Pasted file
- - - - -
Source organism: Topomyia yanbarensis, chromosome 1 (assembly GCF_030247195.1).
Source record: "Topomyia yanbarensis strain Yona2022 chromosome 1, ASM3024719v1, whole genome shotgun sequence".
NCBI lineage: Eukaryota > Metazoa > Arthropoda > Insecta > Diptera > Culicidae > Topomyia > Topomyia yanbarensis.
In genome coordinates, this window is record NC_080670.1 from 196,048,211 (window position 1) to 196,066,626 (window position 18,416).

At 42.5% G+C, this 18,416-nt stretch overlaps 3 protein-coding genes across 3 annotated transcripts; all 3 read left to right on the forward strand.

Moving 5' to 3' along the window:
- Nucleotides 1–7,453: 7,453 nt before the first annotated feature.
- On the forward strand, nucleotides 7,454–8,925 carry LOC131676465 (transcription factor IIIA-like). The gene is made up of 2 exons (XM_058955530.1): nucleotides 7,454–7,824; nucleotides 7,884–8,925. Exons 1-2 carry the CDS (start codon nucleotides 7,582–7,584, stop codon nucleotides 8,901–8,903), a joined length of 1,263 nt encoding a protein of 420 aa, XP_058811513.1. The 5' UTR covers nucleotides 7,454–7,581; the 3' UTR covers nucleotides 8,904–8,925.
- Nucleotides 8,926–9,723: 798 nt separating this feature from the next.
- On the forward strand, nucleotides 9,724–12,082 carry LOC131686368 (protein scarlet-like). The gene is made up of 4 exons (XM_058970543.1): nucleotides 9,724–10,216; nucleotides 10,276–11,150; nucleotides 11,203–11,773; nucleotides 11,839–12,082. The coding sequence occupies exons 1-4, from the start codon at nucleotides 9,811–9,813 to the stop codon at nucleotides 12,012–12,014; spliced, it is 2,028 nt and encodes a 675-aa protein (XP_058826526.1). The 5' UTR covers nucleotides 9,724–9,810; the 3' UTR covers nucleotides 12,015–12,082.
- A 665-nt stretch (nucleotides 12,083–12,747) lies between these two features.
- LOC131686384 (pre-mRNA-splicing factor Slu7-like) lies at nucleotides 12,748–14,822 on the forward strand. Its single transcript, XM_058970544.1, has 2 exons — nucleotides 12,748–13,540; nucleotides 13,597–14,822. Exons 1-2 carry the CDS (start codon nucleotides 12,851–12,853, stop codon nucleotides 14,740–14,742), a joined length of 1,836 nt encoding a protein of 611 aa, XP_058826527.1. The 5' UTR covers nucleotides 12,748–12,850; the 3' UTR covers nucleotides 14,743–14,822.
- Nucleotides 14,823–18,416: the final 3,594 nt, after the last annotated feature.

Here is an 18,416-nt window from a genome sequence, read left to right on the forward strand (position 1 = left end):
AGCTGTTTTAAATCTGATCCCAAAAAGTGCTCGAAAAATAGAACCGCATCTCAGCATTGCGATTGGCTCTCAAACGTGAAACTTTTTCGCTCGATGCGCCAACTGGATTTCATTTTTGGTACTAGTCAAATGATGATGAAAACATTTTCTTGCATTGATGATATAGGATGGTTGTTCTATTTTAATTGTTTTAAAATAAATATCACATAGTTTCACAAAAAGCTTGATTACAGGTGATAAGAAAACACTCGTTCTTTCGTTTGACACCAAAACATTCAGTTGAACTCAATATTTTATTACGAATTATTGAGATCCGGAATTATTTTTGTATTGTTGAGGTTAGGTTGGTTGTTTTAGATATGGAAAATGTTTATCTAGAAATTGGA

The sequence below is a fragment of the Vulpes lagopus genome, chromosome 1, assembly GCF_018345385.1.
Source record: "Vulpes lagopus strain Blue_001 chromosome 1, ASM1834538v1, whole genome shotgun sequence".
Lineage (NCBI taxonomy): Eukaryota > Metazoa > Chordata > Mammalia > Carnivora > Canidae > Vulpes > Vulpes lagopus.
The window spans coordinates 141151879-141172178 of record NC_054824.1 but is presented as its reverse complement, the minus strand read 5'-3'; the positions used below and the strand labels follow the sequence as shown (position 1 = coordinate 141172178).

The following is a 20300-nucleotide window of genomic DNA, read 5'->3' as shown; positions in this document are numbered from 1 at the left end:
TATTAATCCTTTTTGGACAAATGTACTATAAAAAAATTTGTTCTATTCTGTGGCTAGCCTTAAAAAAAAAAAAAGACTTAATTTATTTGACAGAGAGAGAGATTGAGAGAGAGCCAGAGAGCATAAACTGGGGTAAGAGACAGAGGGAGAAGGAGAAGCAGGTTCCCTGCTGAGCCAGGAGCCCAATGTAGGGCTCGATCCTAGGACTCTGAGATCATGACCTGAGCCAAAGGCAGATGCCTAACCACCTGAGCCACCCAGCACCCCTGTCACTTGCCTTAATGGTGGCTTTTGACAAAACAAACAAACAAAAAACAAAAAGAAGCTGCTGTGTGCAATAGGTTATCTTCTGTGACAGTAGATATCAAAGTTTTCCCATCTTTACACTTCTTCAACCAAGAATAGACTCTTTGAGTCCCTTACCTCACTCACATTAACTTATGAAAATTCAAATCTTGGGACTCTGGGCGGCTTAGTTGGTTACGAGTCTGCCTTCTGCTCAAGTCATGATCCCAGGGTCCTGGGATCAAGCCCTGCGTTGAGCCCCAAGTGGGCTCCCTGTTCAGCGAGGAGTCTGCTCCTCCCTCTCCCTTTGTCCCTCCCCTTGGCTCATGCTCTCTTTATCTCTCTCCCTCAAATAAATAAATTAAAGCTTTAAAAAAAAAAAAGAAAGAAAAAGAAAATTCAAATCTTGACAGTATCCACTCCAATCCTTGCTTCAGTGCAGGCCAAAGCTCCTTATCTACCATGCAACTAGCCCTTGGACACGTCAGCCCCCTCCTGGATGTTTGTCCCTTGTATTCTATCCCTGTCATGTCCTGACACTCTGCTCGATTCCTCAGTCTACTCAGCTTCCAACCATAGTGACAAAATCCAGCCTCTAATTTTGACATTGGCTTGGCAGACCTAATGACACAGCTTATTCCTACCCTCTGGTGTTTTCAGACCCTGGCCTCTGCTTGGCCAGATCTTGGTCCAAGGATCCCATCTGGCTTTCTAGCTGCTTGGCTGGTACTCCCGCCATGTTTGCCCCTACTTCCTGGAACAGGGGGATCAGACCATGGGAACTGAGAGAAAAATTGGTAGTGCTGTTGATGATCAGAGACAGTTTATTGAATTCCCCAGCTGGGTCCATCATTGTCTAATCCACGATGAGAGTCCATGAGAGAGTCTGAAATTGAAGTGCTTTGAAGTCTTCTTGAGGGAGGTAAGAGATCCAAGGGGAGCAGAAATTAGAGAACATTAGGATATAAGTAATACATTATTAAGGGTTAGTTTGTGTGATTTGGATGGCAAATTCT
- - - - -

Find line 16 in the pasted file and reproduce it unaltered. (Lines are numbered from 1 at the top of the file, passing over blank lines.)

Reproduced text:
The sequence below is a fragment of the Vulpes lagopus genome, chromosome 1, assembly GCF_018345385.1.